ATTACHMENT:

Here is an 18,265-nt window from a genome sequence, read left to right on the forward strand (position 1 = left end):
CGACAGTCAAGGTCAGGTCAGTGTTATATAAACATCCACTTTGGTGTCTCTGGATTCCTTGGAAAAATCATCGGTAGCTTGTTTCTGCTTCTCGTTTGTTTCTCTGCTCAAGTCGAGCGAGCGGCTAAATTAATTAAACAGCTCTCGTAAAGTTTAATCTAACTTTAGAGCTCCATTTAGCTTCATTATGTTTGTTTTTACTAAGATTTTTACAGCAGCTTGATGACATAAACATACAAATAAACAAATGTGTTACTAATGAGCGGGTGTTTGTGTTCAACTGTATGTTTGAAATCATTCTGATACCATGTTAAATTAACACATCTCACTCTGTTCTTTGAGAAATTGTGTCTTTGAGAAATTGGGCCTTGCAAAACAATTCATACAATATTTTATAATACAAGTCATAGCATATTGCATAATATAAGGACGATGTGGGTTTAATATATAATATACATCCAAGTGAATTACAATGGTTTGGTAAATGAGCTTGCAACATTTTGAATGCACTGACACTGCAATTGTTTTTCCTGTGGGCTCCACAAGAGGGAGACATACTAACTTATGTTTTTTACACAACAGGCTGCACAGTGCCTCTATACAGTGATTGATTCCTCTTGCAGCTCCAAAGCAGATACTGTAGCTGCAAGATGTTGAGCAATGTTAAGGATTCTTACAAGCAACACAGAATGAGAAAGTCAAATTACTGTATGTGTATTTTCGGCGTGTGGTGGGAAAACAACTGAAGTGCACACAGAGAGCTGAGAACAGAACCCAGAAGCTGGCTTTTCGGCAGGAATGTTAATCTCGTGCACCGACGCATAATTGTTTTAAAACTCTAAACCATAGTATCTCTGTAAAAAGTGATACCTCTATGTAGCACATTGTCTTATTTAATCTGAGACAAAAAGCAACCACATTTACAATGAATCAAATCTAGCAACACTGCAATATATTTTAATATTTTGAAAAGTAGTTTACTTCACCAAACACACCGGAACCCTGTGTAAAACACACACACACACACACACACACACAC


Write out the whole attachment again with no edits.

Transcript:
Here is an 18,265-nt window from a genome sequence, read left to right on the forward strand (position 1 = left end):
CGACAGTCAAGGTCAGGTCAGTGTTATATAAACATCCACTTTGGTGTCTCTGGATTCCTTGGAAAAATCATCGGTAGCTTGTTTCTGCTTCTCGTTTGTTTCTCTGCTCAAGTCGAGCGAGCGGCTAAATTAATTAAACAGCTCTCGTAAAGTTTAATCTAACTTTAGAGCTCCATTTAGCTTCATTATGTTTGTTTTTACTAAGATTTTTACAGCAGCTTGATGACATAAACATACAAATAAACAAATGTGTTACTAATGAGCGGGTGTTTGTGTTCAACTGTATGTTTGAAATCATTCTGATACCATGTTAAATTAACACATCTCACTCTGTTCTTTGAGAAATTGTGTCTTTGAGAAATTGGGCCTTGCAAAACAATTCATACAATATTTTATAATACAAGTCATAGCATATTGCATAATATAAGGACGATGTGGGTTTAATATATAATATACATCCAAGTGAATTACAATGGTTTGGTAAATGAGCTTGCAACATTTTGAATGCACTGACACTGCAATTGTTTTTCCTGTGGGCTCCACAAGAGGGAGACATACTAACTTATGTTTTTTACACAACAGGCTGCACAGTGCCTCTATACAGTGATTGATTCCTCTTGCAGCTCCAAAGCAGATACTGTAGCTGCAAGATGTTGAGCAATGTTAAGGATTCTTACAAGCAACACAGAATGAGAAAGTCAAATTACTGTATGTGTATTTTCGGCGTGTGGTGGGAAAACAACTGAAGTGCACACAGAGAGCTGAGAACAGAACCCAGAAGCTGGCTTTTCGGCAGGAATGTTAATCTCGTGCACCGACGCATAATTGTTTTAAAACTCTAAACCATAGTATCTCTGTAAAAAGTGATACCTCTATGTAGCACATTGTCTTATTTAATCTGAGACAAAAAGCAACCACATTTACAATGAATCAAATCTAGCAACACTGCAATATATTTTAATATTTTGAAAAGTAGTTTACTTCACCAAACACACCGGAACCCTGTGTAAAACACACACACACACACACACACACACAC